Pliny’s firsthand reportage not withstanding, Schoenberger cites that the quest for gold—and the cachet with which it has historically been held—drove miners through the millennia (often slave or indentured laborers) to be exposed to more and more toxic elements to get at the precious metal. Mercury, cyanide … all were more efficient ways of separating gold from earth and man from his health.
The gold story might seem eternally hopeless, except that Schoenberger details recent instances where decision-makers buck the trend—or simply buck business as usual—and operate with the environment firmly in simpatico with the bottom line. As part of her research, Schoenberger visited the McLaughlin gold mine near the Napa Valley. She called it “the poster child for environmentally sensitive mining.”
Notably, she found a local corporate culture that was operating independently of the parent company. At McLaughlin, environmentally oriented management spent money to safeguard the ecology. This included a comprehensive inventory of local plants and the relocation of a waste dump to avoid destroying a rare plant bed. “A lot of large [environmental] promises were made, and to the surprise of many, [they were] lived up to,” writes Schoenberger, who summers in nearby Berkeley, where she earned her PhD.
One senses she was initially among the skeptical. Schoenberger has spent her life looking at corporate and governmental power brokers and dissecting the reasons behind their oft-spectacular failures. A previous book, The Cultural Crisis of the Firm, took Xerox and Lockheed to task for errors across the board. Then again, Schoenberger has never been afraid of taking on those in power. “I want the work I do to be translatable into action,” she says. “At Hopkins I was very involved with the living wage and anti-war [movements]. I haven’t bashed people over the head with the environment because I didn’t know what I wanted to tell them. Until right now.”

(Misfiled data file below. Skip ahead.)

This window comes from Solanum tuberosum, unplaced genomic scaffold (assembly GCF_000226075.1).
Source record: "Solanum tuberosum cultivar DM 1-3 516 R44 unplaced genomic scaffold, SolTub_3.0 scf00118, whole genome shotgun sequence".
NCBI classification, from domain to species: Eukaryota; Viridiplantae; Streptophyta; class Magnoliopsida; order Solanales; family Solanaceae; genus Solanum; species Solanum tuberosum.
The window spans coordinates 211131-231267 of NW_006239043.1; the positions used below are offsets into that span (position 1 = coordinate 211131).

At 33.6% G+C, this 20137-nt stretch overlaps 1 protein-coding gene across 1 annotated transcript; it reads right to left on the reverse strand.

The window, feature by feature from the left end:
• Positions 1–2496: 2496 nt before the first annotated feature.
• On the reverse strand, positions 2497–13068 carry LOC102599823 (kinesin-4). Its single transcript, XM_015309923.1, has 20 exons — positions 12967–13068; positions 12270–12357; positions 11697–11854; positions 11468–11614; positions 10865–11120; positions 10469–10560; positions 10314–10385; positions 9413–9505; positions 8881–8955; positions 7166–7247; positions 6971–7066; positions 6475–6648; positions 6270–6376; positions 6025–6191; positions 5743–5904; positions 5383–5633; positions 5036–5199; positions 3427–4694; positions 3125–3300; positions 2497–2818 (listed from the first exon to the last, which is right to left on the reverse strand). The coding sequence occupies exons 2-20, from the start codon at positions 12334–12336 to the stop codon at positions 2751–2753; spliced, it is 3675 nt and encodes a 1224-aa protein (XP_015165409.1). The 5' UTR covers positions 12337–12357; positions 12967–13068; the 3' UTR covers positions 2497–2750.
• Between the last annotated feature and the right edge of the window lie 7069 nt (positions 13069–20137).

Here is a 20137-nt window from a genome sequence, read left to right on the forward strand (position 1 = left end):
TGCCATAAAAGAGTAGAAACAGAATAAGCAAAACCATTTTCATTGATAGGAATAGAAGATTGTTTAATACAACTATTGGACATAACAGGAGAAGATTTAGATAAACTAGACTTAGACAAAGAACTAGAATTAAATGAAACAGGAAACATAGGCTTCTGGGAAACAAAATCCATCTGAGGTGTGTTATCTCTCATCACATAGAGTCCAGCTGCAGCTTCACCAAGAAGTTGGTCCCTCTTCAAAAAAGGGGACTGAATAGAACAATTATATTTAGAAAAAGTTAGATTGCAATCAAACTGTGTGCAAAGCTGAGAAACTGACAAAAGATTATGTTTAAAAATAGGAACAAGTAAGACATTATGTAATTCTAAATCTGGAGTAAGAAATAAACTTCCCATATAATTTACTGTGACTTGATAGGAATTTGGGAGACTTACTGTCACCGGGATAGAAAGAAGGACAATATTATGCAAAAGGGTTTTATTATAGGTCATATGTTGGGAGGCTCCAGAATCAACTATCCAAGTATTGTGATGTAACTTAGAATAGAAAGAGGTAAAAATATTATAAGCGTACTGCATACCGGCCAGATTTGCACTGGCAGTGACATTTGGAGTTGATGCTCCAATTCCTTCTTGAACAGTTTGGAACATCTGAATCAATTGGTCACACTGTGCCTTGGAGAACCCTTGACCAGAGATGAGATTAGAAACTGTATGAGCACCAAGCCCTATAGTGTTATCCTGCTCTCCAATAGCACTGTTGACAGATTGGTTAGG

What she has to say is that unfavorable environmental factors, though often an unintended consequence of a capitalistic system, are awfully hard to set right once they’ve become entrenched. The second half of Nature, Choice and Social Power looks at the evolution of the automobile, suburban sprawl, and the deleterious effects that the internal combustion engine has had on the environment.
Schoenberger, who taught a class on the history of the automobile, notes that the ascendancy of the internal combustion engine wasn’t a given. Clean electric cars had the initial jump in the market and were so popular that Henry Ford actually gave one to his wife. But it was Ford’s choice of the internal combustion engine—more ideal for long distance driving than batteries—combined with his invention of the moving assembly line that cut production costs tremendously. These cost cuts were passed onto the market, and Ford soon became the cheapest reliable car in production. Was it an environmentally sound choice? Heck, no. Schoenberger quotes a battery maker of the day, who said, “All the gasoline motors we have seen belch forth … a continuous stream of partially unconsumed hydrocarbons … (a) thick smoke with a highly noxious odor. Imagine thousands of such vehicles on the streets, each offering up its column of smell!”